Thus the British, at a time when old tribal relations were disintegrating, tremendously revived them on a semi-feudal basis. It was on this foundation, on the most backward and antiquated elements in Iraqi society, that British imperialism based its support. The colonial regime was erected on classical lines of divide and rule: not only between Kurd and Arab, Shia and Sunni, tribe versus tribe, but also playing off the monarchy and regular army with the sheikhs and their armed retainers.
Iraqi agriculture in particular came to suffer from both the worst elements of capitalism and feudalism. Land ownership became tremendously concentrated in the hands of a few, 49 families owning 16.8% of the land in 1958. The landlord class for their part had no interest in the application of science and machinery to agriculture – they could enrich themselves far more easily by means of land grabbing and squeezing the peasantry. On the other hand where capitalist methods did make themselves felt it was in the blind anarchy of individual competition. The uneven application of water pumps to irrigation by enterprising capitalists-turned-landlords led to droughts in some areas and flooding in others. Meanwhile British management of river flow concerned itself with navigation for the purpose of commerce first and irrigation second: thus leading to the destruction of arable land, the ruining of harvests, the silting-up of irrigation canals and the salination of previously fertile soils (3).
We can see then how capitalism developed in Iraq in an extremely uneven and unbalanced manner. Antiquated technology persisted alongside the most modern machinery; peasants suffered under the yoke of feudal relations whilst a modern proletariat was being forged in the cities; and the most advanced ideas developed alongside time honoured prejudices. Such a combination made for the most acute social conflict as capitalist exploitation was compounded by tribal-feudal privileges, by national oppression and by the police methods of the British-backed Hashemite dynasty.
Perhaps few things better demonstrate the brutality and the unbalanced nature of Iraqi capitalism than the manner in which the RAF and British mechanised infantry were used to suppress poorly armed, tribal peoples in the Revolution of 1920. What began as the first urban revolt against the newly established British mandate with its centre in Baghdad, sweeping all classes and all sects into its maelstrom, became converted into an armed tribal uprising in the countryside. The working class was as yet too numerically small to lead the revolt and the urban bourgeoisie were both too weak and too interlaced with imperialism to represent an effective opposition. Leadership thus fell to the old caste of sheikhs and sayyeds. The events of 1920 were at the same time the first national, anti-imperialist uprising in Iraq's history and a last show of vigour by the dying tribal order.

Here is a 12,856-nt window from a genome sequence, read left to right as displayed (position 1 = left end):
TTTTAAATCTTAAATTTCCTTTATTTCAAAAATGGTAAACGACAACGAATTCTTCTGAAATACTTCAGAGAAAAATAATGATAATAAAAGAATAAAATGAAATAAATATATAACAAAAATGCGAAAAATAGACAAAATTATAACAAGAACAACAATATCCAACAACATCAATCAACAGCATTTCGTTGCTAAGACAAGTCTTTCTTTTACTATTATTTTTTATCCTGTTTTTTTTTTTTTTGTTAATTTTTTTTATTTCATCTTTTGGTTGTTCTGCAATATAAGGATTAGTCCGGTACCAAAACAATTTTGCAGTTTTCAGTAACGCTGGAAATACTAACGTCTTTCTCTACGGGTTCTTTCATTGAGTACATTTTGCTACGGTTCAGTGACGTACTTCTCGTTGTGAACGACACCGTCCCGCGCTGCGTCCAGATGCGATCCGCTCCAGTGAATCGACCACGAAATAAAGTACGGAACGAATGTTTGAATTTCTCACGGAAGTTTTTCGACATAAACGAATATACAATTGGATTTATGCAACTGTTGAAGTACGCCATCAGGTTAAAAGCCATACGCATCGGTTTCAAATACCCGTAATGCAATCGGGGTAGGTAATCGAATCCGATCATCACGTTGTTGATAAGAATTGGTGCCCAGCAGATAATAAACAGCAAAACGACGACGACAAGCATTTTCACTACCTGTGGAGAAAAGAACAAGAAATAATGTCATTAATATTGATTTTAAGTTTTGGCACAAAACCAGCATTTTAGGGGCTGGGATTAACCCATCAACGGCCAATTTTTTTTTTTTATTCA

Inevitably, with such a disconnected, tribal character, the revolution went down to defeat. The British put down the revolt with extreme brutality that bears comparison with the White Terrors unleashed in Eastern Europe. As a matter of cost saving, the British developed what they termed “aerial policing” to deal with rebellious populations; that is, indiscriminate bombardment of villages and towns to establish order. Whole villages were razed to the ground in order to quell uprisings. In one instance British commanders gave orders to raze every single town and village along 100km of a tributary of the Euphrates (4). In the annals of British imperialist atrocities those carried out in Iraq, of whom Winston Churchill was the main architect, deserve to be remembered for their particular barbarity.